Bladder cancer remission improved by adding electromotive mitomycin to BCG

December 31, 2012

In patients with stage pT1 urothelial bladder cancer, intravesical bacillus Calmette-Guérin (TheraCys, TICE BCG) combined with electromotive mitomycin-C produces higher remission rates and longer remission times than BCG alone, Italian researchers reported.

Rome-In patients with stage pT1 urothelial bladder cancer, intravesical bacillus Calmette-Guérin (TheraCys, TICE BCG) combined with electromotive mitomycin-C produces higher remission rates and longer remission times than BCG alone, Italian researchers reported.

Instillation of electromotive mitomycin-C, which is not approved in the U.S., is based on its potential to eliminate malignant cells that escape BCG immunologic surveillance, said Savino Mauro Di Stasi, MD, PhD, of the department of surgery/urology at Tor Vergata University, Rome.

In 2006, Dr. Di Stasi and colleagues reported that intravesical sequential BCG and electromotive mitomycin administered to patients with high-risk nonmuscle-invasive bladder cancer leads to a higher disease-free interval, lower recurrence and progression, and improved overall survival and disease-specific survival compared with BCG alone (Lancet Oncol 2006; 7:43-51).

An additional 6 years of follow-up are now available, allowing for estimated median 10-year results.

The study included 212 patients with high-risk nonmuscle-invasive bladder cancer who were randomly assigned to treatment with 81 mg of BCG infused over 120 minutes once weekly for 6 weeks or to 81 mg of BCG infused over 120 minutes once weekly for 2 weeks, followed by 40 mg of electromotive mitomycin (intravesical electric current 20 mA for 30 minutes) once per week as one cycle for three cycles.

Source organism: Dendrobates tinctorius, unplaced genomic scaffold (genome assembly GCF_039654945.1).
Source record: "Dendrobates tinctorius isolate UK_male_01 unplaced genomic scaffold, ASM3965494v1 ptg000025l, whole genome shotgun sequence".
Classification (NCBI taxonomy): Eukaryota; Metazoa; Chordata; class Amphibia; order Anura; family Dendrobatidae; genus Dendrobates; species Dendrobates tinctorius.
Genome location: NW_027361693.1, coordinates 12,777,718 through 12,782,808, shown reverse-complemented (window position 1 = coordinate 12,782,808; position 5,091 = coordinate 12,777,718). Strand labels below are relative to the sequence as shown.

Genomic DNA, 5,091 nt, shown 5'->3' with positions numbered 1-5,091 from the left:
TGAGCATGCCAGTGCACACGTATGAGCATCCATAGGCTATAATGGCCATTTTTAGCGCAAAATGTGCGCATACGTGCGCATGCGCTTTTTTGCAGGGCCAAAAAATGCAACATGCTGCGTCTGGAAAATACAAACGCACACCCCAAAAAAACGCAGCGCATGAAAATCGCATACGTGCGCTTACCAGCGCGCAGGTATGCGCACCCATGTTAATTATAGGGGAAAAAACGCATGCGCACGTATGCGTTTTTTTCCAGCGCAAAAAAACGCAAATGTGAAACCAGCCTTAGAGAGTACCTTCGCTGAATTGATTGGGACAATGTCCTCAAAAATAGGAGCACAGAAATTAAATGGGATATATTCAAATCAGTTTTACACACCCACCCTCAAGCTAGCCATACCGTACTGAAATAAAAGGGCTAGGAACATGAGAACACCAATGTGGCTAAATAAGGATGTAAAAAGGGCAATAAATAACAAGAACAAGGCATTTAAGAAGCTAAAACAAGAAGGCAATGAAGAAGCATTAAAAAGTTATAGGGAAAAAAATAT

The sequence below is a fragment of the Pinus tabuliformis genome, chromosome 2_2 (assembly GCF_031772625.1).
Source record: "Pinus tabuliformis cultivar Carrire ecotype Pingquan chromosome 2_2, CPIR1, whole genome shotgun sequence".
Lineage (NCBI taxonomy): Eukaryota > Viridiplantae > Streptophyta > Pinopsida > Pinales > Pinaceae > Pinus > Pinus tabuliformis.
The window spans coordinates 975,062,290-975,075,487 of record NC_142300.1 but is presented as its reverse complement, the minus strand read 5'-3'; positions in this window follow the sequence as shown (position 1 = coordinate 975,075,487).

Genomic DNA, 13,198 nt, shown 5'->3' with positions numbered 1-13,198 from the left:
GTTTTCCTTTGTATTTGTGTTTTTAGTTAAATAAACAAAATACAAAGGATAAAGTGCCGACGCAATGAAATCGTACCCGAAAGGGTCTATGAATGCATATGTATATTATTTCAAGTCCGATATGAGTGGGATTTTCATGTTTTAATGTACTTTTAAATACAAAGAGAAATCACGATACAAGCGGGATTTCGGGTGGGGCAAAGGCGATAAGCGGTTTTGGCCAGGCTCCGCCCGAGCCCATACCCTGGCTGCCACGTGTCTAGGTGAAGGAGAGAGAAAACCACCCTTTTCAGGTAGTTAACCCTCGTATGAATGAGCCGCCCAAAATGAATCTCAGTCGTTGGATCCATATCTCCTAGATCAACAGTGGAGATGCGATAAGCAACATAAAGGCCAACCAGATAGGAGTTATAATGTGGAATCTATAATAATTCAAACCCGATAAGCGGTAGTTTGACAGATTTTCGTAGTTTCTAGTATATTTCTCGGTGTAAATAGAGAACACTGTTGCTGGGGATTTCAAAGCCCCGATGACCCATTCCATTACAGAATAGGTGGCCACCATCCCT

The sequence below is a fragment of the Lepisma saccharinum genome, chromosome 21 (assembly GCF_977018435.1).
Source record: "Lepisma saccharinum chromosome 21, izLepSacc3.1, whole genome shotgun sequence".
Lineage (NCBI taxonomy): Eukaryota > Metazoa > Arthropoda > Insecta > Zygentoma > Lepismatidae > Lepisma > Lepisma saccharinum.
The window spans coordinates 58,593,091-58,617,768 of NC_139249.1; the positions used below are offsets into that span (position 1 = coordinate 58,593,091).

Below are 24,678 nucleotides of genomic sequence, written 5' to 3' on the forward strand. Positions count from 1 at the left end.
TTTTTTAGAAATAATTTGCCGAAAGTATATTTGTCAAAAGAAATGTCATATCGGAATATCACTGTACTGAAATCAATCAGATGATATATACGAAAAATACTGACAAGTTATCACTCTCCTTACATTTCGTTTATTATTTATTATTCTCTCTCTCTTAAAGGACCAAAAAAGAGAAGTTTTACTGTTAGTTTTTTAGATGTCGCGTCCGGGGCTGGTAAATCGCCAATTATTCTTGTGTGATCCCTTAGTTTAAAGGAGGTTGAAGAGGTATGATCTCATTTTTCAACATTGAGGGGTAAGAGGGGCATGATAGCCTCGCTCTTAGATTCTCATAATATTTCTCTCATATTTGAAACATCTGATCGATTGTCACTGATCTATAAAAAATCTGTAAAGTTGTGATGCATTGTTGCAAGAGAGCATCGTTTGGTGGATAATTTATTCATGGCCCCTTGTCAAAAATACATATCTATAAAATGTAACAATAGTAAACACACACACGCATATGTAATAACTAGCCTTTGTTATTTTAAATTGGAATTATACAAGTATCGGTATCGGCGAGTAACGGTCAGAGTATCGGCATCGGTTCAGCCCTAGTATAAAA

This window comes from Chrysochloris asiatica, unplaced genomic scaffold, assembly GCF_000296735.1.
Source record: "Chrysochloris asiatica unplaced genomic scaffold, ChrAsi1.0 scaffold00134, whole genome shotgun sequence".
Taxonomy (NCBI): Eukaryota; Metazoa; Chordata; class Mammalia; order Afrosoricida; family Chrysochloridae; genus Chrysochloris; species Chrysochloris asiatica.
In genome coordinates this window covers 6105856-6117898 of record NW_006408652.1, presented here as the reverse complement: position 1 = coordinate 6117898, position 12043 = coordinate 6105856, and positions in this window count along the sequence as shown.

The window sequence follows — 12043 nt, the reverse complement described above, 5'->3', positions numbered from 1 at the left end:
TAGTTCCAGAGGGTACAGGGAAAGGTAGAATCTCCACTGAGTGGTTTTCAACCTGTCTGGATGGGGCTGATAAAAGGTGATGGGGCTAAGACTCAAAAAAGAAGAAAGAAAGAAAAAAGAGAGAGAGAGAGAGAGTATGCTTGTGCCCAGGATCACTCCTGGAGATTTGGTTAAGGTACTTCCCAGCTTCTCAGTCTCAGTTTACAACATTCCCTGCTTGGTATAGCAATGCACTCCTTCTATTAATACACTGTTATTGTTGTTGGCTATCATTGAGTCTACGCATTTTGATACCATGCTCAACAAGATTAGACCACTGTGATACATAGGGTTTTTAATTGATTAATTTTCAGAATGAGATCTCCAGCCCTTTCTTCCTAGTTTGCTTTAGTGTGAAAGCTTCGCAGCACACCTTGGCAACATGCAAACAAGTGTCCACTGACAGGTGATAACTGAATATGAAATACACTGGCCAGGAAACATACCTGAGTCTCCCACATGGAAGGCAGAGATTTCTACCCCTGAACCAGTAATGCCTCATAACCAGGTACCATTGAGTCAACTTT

The timing schedule and delivery techniques were selected to “keep the benefits of both drugs at an optimum,” according to Dr. Di Stasi, who presented the findings at the 2012 American Society of Clinical Oncology annual meeting in Chicago.

Patients who experienced a complete response underwent maintenance treatment. Those assigned to BCG alone had one infusion of 81 mg of BCG monthly for 10 months, and those assigned BCG and mitomycin had 40 mg of electromotive mitomycin once per month for 2 months, followed by 81 mg of BCG once per month as one cycle for three cycles.

Significant difference in disease-free interval

Over a median follow-up of 121 months, the median disease-free interval was 79 months in patients assigned to sequential BCG and electromotive mitomycin compared with 26 months in those assigned to BCG alone, for a between-group difference of 53 months (p=.0002).

Patients assigned sequential BCG and electromotive mitomycin, compared with BCG alone, also had lower recurrence (45% vs. 62%,  p=.0002); progression to muscle-invasive disease (12% vs. 28%, p=.003); death from bladder cancer (9% vs. 23%, p=.0055); and overall mortality (44% vs. 59%, p=.01).

The enhanced anticancer effect of sequential BCG and electromotive mitomycin may stem from increased permeability of bladder mucosa caused by BCG-induced inflammation, allowing mitomycin-C to reach its target tissue more easily, according to Dr. Di Stasi.

MITOMYCIN

“The overall toxic effects associated with sequential BCG and electromotive mitomycin are no worse than those associated with BCG alone,” he said.

The most frequent adverse events in patients who received at least one intravesical treatment in those assigned to BCG and electromotive mitomycin versus BCG alone were visible hematuria (59.8% vs. 58.1%), dysuria (50.5% vs. 48.6%), and drug-induced cystitis (45.8% vs. 43.8%). Adverse effects required termination of treatment in only about 3% in each group and temporary suspension in about one-third of patients in each group.